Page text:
France has a long history of wine that dates back to ancient Greek and Roman times. Honestly, I think it’s enough to say that lest we get trapped in the weeds. The major wine-expansion happened under Charlemagne and the period of the monasteries after 1,000 CE. And the Middle Ages saw the establishment of important export markets developed due to major rivers and the sea facilitating the movement of wine. (Apparently, wine by land was a cumbersome task back then and route by water much more reliable.)
A key development in France‘s wine history was the draining of the marshes in the Medoc by Dutch engineers in the 17th century. Once those marshes were, well, less marshy, they found the soil suitable for viticulture. Its reputation built then, prevails now, with the region’s notable fast-draining, gravelly soils. Thus, the trading ports closest to Bordeaux became even more important and popular.
In fact, the 17th and 19th centuries saw a huge expansion in the export market of French wine, especially coming out of Bordeaux, with its newly established successful vineyards and its immediate proximity to the Atlantic Ocean. With that export success came the ever important role of negociants and courtiers, and it was these businessmen who, under the direction of the Bordeaux Chamber of Commerce, created the oh-so-popular Classification of 1855 (more to come on that).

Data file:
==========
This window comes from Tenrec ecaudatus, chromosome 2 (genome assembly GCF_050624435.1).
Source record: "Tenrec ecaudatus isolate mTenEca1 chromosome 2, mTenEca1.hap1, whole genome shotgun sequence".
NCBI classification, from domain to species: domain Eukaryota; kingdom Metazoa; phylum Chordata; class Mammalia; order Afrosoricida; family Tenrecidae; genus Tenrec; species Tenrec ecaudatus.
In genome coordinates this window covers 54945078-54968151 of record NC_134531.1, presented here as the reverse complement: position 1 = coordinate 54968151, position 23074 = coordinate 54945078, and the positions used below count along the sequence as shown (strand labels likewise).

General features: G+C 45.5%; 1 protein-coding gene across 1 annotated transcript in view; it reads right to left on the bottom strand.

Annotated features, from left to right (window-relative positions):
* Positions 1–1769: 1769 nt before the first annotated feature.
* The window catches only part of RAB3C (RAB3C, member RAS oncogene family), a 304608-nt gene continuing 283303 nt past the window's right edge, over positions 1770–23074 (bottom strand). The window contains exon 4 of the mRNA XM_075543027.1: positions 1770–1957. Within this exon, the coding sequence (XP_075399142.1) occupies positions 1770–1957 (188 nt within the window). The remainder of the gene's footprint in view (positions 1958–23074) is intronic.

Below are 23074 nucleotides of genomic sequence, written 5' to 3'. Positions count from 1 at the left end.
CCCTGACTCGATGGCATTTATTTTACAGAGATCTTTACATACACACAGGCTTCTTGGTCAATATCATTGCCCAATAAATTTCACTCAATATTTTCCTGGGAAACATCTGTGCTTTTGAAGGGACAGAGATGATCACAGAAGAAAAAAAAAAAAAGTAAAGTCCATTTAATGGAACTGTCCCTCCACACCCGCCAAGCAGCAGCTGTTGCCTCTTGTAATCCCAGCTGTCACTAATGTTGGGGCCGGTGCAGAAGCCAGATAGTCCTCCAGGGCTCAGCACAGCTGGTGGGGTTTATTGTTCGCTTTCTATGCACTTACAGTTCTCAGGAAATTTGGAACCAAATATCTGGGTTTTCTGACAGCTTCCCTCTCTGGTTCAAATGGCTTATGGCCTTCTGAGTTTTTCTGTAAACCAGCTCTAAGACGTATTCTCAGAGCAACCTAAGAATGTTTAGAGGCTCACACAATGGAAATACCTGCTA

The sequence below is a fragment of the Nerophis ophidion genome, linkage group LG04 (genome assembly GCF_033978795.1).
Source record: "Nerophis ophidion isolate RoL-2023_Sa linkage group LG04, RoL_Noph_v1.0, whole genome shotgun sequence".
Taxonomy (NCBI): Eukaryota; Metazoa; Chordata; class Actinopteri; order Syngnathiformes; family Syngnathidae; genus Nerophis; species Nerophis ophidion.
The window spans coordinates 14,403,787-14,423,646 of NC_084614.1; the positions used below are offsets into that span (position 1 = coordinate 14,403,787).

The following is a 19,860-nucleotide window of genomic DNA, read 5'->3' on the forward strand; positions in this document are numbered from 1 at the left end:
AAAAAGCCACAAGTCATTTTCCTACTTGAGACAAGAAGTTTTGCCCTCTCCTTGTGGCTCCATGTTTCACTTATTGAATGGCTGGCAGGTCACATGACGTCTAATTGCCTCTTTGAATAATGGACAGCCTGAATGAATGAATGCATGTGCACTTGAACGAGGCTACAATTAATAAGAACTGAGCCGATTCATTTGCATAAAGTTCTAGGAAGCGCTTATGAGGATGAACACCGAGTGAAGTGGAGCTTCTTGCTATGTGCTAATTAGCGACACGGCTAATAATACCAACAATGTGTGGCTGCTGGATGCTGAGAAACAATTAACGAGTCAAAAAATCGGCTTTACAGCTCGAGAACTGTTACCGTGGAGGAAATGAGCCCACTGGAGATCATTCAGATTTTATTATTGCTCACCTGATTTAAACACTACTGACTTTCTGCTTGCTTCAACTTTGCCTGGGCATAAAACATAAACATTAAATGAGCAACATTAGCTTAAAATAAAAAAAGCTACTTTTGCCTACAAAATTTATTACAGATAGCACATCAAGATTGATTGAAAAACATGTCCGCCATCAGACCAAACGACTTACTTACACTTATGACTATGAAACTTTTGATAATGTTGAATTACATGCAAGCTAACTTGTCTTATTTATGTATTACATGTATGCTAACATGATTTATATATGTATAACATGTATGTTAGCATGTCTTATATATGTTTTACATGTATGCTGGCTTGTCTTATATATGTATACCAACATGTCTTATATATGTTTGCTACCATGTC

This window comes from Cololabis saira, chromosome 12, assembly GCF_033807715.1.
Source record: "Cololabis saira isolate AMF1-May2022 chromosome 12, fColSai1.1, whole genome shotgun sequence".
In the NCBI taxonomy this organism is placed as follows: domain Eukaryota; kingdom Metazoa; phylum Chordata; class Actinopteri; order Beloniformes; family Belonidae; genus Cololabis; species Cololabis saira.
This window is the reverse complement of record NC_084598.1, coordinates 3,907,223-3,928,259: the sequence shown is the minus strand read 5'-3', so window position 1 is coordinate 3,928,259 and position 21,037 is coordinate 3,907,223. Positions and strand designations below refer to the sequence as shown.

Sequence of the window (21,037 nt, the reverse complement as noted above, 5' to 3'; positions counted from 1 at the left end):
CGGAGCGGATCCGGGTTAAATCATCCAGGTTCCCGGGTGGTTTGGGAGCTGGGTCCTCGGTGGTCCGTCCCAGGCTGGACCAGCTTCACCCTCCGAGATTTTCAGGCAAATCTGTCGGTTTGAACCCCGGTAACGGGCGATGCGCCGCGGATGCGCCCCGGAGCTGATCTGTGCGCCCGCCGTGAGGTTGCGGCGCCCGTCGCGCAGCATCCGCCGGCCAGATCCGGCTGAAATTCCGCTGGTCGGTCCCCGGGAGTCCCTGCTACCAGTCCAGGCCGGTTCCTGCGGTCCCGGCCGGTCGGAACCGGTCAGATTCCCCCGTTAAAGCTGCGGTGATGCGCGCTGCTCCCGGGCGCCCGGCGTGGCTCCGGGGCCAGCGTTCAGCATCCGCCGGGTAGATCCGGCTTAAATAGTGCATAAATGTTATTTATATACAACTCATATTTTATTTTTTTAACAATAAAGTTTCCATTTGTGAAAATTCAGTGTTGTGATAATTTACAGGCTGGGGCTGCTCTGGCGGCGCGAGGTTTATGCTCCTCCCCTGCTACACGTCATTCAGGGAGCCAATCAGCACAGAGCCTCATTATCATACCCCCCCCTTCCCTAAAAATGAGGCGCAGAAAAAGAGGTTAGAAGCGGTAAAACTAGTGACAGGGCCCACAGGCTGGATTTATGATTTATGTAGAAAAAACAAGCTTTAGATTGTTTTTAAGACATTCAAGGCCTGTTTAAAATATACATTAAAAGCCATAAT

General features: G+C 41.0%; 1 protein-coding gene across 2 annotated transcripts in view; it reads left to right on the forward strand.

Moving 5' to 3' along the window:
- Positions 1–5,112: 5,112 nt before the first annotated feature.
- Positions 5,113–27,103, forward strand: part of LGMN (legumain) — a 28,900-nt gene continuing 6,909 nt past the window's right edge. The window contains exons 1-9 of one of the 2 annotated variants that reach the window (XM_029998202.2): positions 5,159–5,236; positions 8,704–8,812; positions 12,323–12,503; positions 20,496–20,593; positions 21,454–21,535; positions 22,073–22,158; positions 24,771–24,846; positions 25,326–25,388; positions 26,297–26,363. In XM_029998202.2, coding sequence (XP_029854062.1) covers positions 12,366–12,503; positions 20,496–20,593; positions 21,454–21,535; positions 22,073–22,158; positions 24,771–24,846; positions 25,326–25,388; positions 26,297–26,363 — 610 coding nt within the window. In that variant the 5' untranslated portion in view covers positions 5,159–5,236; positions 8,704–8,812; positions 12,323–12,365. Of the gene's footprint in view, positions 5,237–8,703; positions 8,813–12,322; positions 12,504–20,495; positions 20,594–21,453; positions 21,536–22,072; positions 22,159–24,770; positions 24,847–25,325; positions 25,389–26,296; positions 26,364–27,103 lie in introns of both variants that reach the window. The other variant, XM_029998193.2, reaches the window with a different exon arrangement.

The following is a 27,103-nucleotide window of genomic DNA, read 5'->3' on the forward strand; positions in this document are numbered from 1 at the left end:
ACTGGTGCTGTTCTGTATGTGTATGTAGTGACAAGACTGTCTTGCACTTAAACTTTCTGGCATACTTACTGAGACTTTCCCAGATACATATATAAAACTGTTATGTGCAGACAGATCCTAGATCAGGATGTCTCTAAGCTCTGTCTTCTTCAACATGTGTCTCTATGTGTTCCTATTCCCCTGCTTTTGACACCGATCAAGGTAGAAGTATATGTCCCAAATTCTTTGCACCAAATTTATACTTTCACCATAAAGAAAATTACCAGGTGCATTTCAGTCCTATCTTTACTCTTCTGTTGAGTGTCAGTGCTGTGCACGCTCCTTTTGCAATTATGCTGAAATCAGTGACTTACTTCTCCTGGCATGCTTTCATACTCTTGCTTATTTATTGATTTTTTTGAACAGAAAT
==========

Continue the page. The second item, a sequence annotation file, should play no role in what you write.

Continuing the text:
France has not been without its challenges—powdery mildew, downy mildew, black rot, and, of course phylloxera, all began to plague areas under vine in the 19th century, and the industry only really recovered in the 20th.
FUN NUMBERS FACT: France reduced its land under vine through the impetus of the EU vine pull scheme. The total area under vine, including for table grapes and brandy, fell by 1/3 between 1970 and the early 2010s. As you may remember from your D1 and D2 studies, this was enforced as a way to a) get rid of any unhealthy vines but also b) reduce over production of wine grapes, which would create an imbalance between supply and demand.
GRAPE GROWING, WINEMAKING, AND RULES OF THE GAME
Since each region is so specific to all these categories, I just want to fill this section up with a few interesting factoids about French wine in general. Anything regionally specific, including classification systems, will be covered in the regional articles.
FUN Vineyard Management FACT: Most French vineyards are planted at high density with vines trained on trellises. They are usually trained with the cane-replacement method pruned on a single Guyot system with vertical shoot positioning (VSP).
INTERESTING Winemaking FACTOID: Enrichment in the form of chaptalization was invented in France and is still used throughout the country today in much cooler regions or in cooler vintages.
Captain Obvious is weighing in: Maturation in barrels is a long-time standard of French winemaking, and the country is home to a large, world-renowned, and highly respected cooperage industry.
When the Old World Copies off of the New World, it looks like this: Commercial success of varietally labelled wines from New World countries have influenced French labeling and package design (as well as the rest of the EU), which now allow the name of the grape variety to appear on the label along the name of the appellation. (For example, Bourgogne AOC Chardonnay)
D2 FACT: Co-operatives are important for smaller growers with over 40% of wine production being processed by them.
Fancy France: France exports less wine than either Spain or Italy by volume BUT is the world leader of exports in terms of value.
LOL: France is also a large importer of wine, mainly at the inexpensive level.